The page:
8 things you need to know before flying with a baby or toddler


The current trend in advice for parents flying with a baby or a toddler is to apologize for existing. Parents are bribing other adults on the airplane with free drinks, earplugs and candy to compensate for being there. There are well-documented horror stories wherein grown-ups slap other people’s children during a flight, and parents are booted off flights for perceived travesties such as tantrums, and disagreeing, even when complying, with flight attendants.

These days, flying brings out the primal eat-or-be-eaten, every-man-for-himself in us all.Why are tensions running so high? Why has flying with babies gotten to this sorry state?

People who go out of their way to open the door for parents with strollers in real life tend to lose their humanity on airplanes. In fact, the inhumanity often starts in airport security. We’ve had a 2-year-old patted down by a psychopath security agent in Amsterdam’s Schipol!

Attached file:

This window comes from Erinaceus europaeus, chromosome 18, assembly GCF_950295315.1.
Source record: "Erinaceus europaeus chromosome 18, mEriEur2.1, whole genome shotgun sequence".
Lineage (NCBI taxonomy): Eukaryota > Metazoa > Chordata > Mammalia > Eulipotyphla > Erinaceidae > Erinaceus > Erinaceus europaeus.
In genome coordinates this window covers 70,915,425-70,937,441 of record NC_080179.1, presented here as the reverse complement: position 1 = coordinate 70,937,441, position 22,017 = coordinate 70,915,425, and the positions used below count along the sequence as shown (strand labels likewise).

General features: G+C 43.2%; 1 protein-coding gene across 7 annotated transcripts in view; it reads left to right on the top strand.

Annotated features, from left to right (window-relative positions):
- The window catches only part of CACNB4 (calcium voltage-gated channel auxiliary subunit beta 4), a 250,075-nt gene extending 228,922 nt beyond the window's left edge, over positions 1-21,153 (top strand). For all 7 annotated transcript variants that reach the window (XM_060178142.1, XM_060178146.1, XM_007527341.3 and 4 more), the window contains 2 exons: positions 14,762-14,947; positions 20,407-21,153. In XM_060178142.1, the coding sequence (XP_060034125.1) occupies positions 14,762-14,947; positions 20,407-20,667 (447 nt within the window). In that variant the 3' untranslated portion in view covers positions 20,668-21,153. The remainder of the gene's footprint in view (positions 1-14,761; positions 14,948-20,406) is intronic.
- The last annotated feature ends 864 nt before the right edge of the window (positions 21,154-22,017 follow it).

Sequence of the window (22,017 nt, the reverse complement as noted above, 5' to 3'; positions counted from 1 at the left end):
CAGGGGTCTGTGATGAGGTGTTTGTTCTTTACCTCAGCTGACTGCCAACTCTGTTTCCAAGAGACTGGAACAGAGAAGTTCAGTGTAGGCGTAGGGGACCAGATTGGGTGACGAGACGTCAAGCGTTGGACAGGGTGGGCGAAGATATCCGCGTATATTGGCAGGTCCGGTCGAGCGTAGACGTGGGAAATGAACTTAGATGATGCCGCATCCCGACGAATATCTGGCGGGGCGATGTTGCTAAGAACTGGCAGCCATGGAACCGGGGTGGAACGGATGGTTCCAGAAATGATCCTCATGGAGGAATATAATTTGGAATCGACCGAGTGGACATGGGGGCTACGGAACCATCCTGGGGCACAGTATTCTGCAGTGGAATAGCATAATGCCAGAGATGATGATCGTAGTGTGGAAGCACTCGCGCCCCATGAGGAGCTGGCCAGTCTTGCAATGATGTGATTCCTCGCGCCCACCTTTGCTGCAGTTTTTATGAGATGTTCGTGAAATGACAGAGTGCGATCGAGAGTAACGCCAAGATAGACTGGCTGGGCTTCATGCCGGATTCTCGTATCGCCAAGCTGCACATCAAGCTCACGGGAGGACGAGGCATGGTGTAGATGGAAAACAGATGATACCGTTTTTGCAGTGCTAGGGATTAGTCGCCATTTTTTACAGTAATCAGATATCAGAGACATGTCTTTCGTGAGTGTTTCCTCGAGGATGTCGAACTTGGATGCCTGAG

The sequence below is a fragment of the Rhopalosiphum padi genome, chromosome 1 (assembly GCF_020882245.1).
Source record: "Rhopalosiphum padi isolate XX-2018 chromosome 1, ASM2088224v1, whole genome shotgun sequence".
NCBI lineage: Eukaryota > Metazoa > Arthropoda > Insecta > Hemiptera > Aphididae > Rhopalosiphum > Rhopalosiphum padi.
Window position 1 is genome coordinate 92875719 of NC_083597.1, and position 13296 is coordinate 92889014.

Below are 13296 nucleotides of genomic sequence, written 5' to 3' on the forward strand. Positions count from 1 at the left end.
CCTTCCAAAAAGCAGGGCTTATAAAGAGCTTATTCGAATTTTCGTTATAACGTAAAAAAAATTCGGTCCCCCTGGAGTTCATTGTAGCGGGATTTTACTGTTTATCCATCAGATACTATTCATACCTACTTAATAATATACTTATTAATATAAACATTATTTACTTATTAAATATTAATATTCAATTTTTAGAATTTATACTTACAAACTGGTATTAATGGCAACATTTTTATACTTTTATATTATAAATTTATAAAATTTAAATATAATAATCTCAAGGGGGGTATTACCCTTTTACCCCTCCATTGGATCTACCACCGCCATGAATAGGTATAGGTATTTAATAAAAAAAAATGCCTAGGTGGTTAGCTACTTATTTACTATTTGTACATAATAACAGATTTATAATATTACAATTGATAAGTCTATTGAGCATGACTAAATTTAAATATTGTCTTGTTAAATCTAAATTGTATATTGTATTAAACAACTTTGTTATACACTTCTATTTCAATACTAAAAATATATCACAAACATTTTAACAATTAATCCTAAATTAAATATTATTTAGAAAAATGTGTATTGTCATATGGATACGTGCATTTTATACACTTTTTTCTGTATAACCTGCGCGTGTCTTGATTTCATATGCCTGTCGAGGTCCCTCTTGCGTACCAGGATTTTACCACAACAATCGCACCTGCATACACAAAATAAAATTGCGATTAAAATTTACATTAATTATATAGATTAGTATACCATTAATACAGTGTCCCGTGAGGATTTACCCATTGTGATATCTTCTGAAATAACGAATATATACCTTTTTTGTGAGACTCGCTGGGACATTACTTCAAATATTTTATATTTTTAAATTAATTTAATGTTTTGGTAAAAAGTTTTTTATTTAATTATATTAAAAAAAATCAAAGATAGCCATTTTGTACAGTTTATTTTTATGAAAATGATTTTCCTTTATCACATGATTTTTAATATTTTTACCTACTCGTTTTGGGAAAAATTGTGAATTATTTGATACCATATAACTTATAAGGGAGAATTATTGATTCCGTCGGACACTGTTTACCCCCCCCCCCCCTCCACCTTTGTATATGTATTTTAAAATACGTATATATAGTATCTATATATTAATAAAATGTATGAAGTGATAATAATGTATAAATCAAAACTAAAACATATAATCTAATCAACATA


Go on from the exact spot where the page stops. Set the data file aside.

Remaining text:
The more stringent the security and airline policies have become, charging for luggage and eliminating pre-boarding, for example, the more self-protecting passengers have become. Bums are getting bigger; seats are getting smaller. You get the idea. Add all these small irritations together and social behavioral norms fly out the window. Let’s not forget that flying was already challenging thanks to low oxygen levels and sudden swings in cabin pressure.

If you scroll to the bottom of a flying with babies advice column, you get lots of useful tips from vitriolic passengers (often parents themselves) which can be summarized as: don’t bring babies and toddlers on flights. They will tell you their kids rode in minivans for cross-country road trips until they were adult size.

But babies, toddlers and other young children travel. Sometimes for pleasure. Sometimes out of necessity. Our job as parents is to try to make it go as smoothly and peacefully as possible.

Here’s what you need to know for mental and practical prep before you get on the plane. Next up we’ll cover how to best handle flying with children.